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At Baccalaureate, Faust Tells Seniors To ‘Rise Above Fear’

By Theodore R. Delwiche, Crimson Staff Writer

Harvard’s Class of 2015 has not had the easiest four years.

During their stay in Cambridge, the current crop of Harvard College seniors has witnessed a massive cheating scandal, the bombings at the Boston Marathon, and a bomb threat that put Harvard Yard on momentarily lockdown during finals. But at Tuesday’s annual Baccalaureate service, University President Drew G. Faust told a crowded and noticeably sweaty Memorial Church audience to “rise above fear and anger by connecting with others, with compassion and with understanding.”

“Your education gives you the capacity to harness fear using imagination—to treat sources of fear as a problem to be solved with creativity, thought and daring,” Faust said.

Faust’s speech followed several prayers and hymns in multiple languages, as well as readings from some of Harvard’s chaplains.

Joking that her task during the service was to “transmit the sober wisdom of age to the semi-sober impatience of youth,” Faust said most media today is dominated by fear and anger. She commended the Class of 2015 for its activist efforts to confront fear and advocate for change in what she described as “the most activist year in recent Harvard memory.”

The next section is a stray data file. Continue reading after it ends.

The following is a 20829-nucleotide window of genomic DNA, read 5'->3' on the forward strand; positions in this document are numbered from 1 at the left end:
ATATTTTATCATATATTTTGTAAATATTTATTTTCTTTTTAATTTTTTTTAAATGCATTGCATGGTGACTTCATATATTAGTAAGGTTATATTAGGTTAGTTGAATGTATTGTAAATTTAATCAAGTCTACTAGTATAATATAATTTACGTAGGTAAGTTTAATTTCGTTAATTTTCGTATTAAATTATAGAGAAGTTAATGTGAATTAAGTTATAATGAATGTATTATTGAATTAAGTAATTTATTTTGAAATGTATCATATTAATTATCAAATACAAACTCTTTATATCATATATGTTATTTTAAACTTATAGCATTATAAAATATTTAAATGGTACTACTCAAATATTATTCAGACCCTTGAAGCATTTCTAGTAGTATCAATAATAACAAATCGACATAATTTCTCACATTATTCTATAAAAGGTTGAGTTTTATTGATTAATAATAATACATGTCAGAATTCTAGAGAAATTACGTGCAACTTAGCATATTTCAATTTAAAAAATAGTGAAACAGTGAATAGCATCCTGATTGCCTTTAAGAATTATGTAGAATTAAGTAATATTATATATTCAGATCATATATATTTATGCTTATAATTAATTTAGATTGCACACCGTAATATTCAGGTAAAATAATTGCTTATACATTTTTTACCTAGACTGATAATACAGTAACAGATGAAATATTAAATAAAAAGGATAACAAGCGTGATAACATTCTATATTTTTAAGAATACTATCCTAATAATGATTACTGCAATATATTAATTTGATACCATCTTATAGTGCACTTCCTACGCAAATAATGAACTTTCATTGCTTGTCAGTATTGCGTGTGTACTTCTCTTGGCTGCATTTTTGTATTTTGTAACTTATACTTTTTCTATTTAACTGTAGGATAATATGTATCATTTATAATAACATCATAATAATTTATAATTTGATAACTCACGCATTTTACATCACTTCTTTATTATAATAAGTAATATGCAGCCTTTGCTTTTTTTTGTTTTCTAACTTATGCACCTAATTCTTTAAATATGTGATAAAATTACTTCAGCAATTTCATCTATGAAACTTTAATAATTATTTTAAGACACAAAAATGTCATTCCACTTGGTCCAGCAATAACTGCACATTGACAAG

This year, students have continued campaigns to push Harvard to divest from fossil fuels, blockading Massachusetts Hall for an entire week. Students also marched the streets of Cambridge in the fall as part of the “Black Lives Matter” campaign in the wake of the killing of Michael Brown in Ferguson, Mo., and Eric Garner in New York, as well as launching a new arts and advocacy magazine.

“Fear will be with us, but what do we make of it?” Faust asked. “One learns to manage fear, the way we learn any task, and I believe the education you have received over the past four years can not only contribute to addressing your own fears, but has given you tools to lessen the larger sense of fear that grips society as a whole.”

During lighter moments, Faust scored applause from seniors by incorporating references to widely used phone applications, such as Venmo, Uber, Snapchat, and even Tinder.

“Stay connected. Swipe right. Fear no fate. Carry other hearts in your heart. Do the thing you think you cannot do,” she said.

Faust also received a thunderous response when she commended the Class of 2015 for being the first to elect a joke Undergraduate Council presidential ticket.

Faust’s previous Baccalaureate speeches have advised seniors on “breaking good,” a reference to the television series “Breaking Bad,” and to “run toward.”

On Wednesday, actress Natalie Portman ’03 will address the seniors at the College’s Class Day. Former Massachusetts Governor Deval L. Patrick ’78 will headline Harvard’s 364th Commencement on Thursday.

—Staff writer Theodore R. Delwiche can be reached at Follow him on Twitter @trdelwic.

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